Teaming refers to an agreement between two companies to work together in bidding for business, often with a government buyer.
It can be a contract for sub-contracting, or something more primitive like a letter of intent bridging the parties to the signature of an eventual contract should they be successful in bidding.
One company performs the role of prime contractor and there may be one or more subcontractors. The prime contractor may execute some of the work while also acting as the overall project manager, using the subcontractor to extend capacity or capabilities.
On its own, the subcontractor may not be able to win the business but can still participate in the contract and gain experience, while also potentially increasing their capacity or gaining new skills and relationships. Often, buyers require extensive experience that subcontractors, including startups, just don’t have.
It is intended to be mutually beneficial.
It doesn’t always end up that way, depending on the power dynamic between the prime and the sub. For example, imagine a complex project with a large prime contractor whose principal focus is on management of many subcontractors. Complexity here means that there are intricate inter-dependencies between the work of different subcontractors, leading potentially to cascading failure if the orchestra conductor doesn’t do a good job.
Given the length of the bidding process, which in the case of government RFPs can take years, there are important dimensions to the teaming arrangement. Can the prime lock up the subcontractor exclusively, or can the subcontractor work with other primes? Does the contract with the buyer need to mandate terms related to the subcontractor relationship? Does the subcontractor have a seat at the table in negotiating the contract with the buyer? How much can the subcontractor trust the prime with intellectual property and other confidential information? How do the parties propose to allocate risk among themselves? What kind of transparency should the parties provide to the buyer as part of the bidding disclosure?
There are two critical problems that the prime contractor faces in developing a teaming arrangement.
First, prime contractors must find the subcontractors. This is a search problem. Often, primes will work with subcontractors with whom they have worked before. This may cause them not to seek out potential partners with whom they have not worked in the past. Search costs are high because the primes must ensure that they vet the subcontractors for risk.
Second, primes and subs need to collaborate. This means collaborating on winning the RFP, or the task order in the case of an Indefinite Delivery, Indefinite Quantity contract, including coordinating resource availability. This is complicated further when buyers don’t communicate well themselves. Problems cascade.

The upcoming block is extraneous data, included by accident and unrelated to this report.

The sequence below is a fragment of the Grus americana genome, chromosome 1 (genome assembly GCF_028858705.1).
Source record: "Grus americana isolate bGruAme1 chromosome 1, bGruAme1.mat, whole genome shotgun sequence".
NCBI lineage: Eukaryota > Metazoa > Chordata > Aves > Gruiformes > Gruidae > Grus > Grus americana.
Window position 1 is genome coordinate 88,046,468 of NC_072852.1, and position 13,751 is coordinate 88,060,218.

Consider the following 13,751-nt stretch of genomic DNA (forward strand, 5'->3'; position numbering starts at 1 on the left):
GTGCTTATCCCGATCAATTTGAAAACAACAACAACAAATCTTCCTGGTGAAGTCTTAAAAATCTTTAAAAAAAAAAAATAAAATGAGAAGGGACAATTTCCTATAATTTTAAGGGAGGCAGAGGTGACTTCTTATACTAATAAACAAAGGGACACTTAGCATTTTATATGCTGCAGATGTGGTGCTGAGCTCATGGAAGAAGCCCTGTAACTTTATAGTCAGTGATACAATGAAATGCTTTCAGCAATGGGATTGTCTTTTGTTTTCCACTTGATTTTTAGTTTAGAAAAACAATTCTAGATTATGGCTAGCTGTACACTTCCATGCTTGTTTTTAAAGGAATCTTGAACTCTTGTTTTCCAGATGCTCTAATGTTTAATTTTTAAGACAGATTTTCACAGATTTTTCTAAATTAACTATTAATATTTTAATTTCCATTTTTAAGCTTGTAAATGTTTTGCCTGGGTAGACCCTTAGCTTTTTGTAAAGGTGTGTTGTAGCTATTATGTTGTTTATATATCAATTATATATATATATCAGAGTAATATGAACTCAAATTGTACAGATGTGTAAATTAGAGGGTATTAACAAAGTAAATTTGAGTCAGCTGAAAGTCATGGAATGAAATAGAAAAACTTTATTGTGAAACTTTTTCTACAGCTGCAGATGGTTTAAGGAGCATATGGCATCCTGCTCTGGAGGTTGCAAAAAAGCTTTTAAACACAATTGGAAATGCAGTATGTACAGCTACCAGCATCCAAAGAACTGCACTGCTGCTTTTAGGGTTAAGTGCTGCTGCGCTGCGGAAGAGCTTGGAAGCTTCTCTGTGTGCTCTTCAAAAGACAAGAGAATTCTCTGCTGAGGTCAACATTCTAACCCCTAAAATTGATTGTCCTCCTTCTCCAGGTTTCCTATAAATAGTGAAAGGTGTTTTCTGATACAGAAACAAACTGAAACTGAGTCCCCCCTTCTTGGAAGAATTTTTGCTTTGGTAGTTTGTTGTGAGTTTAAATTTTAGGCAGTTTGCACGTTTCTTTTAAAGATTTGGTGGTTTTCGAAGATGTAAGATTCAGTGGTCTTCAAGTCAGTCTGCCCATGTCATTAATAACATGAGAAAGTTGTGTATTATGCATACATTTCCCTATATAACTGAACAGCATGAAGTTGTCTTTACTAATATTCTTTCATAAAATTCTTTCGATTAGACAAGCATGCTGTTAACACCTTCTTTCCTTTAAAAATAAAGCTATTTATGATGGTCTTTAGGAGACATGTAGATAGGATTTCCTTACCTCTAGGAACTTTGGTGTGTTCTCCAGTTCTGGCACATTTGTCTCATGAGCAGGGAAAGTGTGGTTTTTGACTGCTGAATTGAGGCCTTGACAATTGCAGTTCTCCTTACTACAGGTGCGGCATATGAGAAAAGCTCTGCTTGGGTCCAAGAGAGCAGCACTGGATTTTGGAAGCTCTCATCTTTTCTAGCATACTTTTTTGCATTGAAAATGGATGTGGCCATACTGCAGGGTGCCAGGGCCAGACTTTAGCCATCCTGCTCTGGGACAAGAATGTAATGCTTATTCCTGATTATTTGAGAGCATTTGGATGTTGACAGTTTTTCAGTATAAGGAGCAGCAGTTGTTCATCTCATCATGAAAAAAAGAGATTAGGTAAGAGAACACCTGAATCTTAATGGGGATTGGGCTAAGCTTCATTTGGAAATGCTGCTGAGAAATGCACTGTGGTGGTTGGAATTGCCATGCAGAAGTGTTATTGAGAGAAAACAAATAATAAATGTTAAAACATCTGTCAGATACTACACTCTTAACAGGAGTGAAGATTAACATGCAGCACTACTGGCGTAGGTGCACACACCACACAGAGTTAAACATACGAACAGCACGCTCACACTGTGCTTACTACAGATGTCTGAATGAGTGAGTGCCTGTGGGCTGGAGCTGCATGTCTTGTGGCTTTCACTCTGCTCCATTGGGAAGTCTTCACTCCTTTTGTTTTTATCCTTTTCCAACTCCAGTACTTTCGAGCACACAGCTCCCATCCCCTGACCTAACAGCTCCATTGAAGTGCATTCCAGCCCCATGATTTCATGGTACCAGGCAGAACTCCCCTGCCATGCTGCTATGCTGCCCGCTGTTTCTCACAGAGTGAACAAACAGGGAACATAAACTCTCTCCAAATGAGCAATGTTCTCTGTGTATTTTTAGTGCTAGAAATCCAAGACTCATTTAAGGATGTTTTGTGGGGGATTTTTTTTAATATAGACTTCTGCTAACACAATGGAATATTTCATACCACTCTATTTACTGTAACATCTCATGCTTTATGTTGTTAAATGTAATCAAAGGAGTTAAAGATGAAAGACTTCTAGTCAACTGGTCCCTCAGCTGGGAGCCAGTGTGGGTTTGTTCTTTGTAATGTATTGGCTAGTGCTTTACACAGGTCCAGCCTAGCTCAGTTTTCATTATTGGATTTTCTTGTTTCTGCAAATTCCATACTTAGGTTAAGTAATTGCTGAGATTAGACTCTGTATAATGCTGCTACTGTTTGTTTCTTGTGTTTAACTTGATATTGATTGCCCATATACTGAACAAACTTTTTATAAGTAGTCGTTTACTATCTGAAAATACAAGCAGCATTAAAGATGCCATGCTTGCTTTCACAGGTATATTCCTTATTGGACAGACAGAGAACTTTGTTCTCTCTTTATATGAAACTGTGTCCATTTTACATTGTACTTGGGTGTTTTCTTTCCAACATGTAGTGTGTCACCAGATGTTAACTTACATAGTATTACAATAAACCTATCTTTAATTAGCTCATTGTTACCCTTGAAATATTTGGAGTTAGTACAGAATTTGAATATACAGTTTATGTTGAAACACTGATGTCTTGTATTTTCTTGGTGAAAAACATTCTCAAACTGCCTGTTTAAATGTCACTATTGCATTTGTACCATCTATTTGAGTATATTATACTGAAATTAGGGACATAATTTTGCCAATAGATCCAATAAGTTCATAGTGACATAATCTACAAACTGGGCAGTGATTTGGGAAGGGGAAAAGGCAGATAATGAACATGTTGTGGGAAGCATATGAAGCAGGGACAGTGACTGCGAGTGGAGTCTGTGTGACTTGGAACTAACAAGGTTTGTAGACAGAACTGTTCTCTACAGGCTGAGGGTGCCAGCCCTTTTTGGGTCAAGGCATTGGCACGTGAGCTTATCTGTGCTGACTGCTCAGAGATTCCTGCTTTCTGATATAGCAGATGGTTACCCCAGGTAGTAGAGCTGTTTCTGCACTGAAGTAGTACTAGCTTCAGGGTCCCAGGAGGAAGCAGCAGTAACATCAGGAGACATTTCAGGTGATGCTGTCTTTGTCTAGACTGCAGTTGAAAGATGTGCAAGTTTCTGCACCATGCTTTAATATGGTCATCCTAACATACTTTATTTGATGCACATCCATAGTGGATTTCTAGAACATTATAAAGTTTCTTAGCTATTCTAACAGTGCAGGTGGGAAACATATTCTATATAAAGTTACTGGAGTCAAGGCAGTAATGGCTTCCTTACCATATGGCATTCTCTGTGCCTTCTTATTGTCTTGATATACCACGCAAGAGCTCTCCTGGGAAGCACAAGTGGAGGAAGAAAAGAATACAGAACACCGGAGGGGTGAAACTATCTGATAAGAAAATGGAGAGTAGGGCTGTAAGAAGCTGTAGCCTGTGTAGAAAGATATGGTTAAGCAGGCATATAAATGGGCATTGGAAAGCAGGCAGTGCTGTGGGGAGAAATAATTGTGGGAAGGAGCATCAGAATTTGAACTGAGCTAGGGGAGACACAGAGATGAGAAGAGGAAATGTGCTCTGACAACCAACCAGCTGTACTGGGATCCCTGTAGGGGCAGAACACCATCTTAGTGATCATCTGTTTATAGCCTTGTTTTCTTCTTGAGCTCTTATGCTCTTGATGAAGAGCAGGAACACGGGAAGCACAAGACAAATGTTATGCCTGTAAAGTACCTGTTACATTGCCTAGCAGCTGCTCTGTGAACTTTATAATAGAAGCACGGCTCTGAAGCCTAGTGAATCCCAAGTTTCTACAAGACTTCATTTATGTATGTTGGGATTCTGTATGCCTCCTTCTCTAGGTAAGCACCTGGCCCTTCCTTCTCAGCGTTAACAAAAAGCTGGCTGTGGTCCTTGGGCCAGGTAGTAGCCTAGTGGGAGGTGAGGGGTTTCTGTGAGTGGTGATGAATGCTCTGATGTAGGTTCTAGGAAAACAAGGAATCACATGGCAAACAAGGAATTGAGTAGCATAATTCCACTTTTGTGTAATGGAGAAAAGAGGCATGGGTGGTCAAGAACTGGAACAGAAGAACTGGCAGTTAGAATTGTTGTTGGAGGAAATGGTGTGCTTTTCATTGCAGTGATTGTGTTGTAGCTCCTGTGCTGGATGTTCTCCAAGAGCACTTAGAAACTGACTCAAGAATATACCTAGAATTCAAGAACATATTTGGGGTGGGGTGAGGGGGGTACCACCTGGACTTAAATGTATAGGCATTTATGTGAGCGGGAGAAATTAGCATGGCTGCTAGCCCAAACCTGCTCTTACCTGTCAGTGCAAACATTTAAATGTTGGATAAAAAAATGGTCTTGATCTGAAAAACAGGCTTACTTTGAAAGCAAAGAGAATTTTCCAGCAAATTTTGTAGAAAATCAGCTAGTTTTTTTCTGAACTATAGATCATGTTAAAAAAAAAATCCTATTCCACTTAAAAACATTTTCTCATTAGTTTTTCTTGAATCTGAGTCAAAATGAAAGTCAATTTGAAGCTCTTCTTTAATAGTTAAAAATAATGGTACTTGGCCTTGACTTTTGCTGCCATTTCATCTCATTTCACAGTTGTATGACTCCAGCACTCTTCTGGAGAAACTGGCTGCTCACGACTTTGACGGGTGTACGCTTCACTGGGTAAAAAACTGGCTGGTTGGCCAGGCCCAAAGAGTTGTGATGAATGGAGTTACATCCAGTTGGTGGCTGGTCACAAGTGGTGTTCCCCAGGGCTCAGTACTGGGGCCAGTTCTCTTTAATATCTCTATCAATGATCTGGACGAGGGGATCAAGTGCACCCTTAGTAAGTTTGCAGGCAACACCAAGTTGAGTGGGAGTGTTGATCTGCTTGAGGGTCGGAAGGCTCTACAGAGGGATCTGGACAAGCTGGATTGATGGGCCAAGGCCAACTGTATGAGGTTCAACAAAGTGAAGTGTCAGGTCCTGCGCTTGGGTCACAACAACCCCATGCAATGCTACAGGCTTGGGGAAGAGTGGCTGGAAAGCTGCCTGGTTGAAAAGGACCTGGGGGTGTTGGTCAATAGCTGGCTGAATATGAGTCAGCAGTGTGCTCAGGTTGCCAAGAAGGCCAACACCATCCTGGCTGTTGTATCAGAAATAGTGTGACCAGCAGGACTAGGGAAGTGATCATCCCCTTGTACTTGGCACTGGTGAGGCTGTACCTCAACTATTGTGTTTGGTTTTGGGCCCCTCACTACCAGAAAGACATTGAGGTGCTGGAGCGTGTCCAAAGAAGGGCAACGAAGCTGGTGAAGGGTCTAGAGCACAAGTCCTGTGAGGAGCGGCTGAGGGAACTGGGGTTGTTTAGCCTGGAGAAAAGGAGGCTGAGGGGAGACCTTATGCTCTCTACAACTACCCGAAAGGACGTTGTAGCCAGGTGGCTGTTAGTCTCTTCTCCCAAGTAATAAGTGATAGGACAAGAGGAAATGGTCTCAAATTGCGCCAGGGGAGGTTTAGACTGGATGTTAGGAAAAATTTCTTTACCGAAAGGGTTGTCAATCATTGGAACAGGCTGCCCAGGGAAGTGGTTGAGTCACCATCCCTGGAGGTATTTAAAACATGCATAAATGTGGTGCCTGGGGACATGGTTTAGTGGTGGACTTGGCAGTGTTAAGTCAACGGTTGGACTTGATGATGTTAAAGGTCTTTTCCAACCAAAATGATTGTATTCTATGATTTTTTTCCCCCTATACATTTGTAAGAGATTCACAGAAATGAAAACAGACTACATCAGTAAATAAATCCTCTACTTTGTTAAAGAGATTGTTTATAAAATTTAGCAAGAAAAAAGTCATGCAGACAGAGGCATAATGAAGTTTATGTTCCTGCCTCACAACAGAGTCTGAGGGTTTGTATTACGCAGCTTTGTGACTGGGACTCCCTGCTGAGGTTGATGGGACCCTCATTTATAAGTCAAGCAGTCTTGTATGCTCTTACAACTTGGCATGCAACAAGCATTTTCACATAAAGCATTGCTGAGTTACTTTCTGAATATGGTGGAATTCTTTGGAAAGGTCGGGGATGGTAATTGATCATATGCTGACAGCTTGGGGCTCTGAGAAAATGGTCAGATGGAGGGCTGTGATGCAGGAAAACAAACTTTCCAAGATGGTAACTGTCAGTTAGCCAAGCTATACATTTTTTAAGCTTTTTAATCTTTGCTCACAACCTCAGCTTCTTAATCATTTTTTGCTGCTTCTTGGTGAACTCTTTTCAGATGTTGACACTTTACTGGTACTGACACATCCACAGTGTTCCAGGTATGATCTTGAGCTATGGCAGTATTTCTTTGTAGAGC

Another way to think of teaming is that as a response to category management.
Category management refers to the way in which some large buyers will consolidate internally their purchases of items, or will work with other buyers, to purchase in scale, thereby obtaining price economies for themselves. It is used commonly for indirect spending. We have written elsewhere how category management leads buyers to purchase from large sellers. It is fundamentally difficult for smaller sellers who lack the scale or the scope of large sellers to compete. This discriminates especially against businesses owned by women, minorities, and members of other disadvantaged groups.
Teaming, especially when it involves smaller suppliers teaming with one another, effectively acting as their own prime contractors, enables these firms to form large enough cooperatives to compete with large suppliers.
Category management with its consolidation of buyer activity within and across purchasing organizations feeds income and wealth inequality. Here is Professor Nathan Wilmers from the MIT Sloan School of Management:
“… I found that, over time, as a company becomes more reliant on sales to big buyers, its wages and labor costs tend to decline. I also looked at what happens when big buyers merged together. I found that when big buyers consolidate, wages at their manufacturing and logistics suppliers go down. And this phenomenon — the increasing power of large buyers — explains around 10% of wage stagnation since the late seventies.”
EdgeworthBox enables teaming, in all its applications, by solving both the search problem and the collaboration problem. Our platform, borrowing features from financial markets in an interface we deem to be like a “Bloomberg machine for procurement,” enables much easier search for and vetting of suppliers while also facilitating communications with our contemporary messaging platform. Prime contractors can act as buyers on the platform, demonstrating to their ultimate clients a similarly disciplined process for soliciting subcontractors to the one the buyers use to decide upon prime contractors. We call it “network-based sourcing™.” Drop us a line. We would love to talk to you more about your individual situation and how we can help you.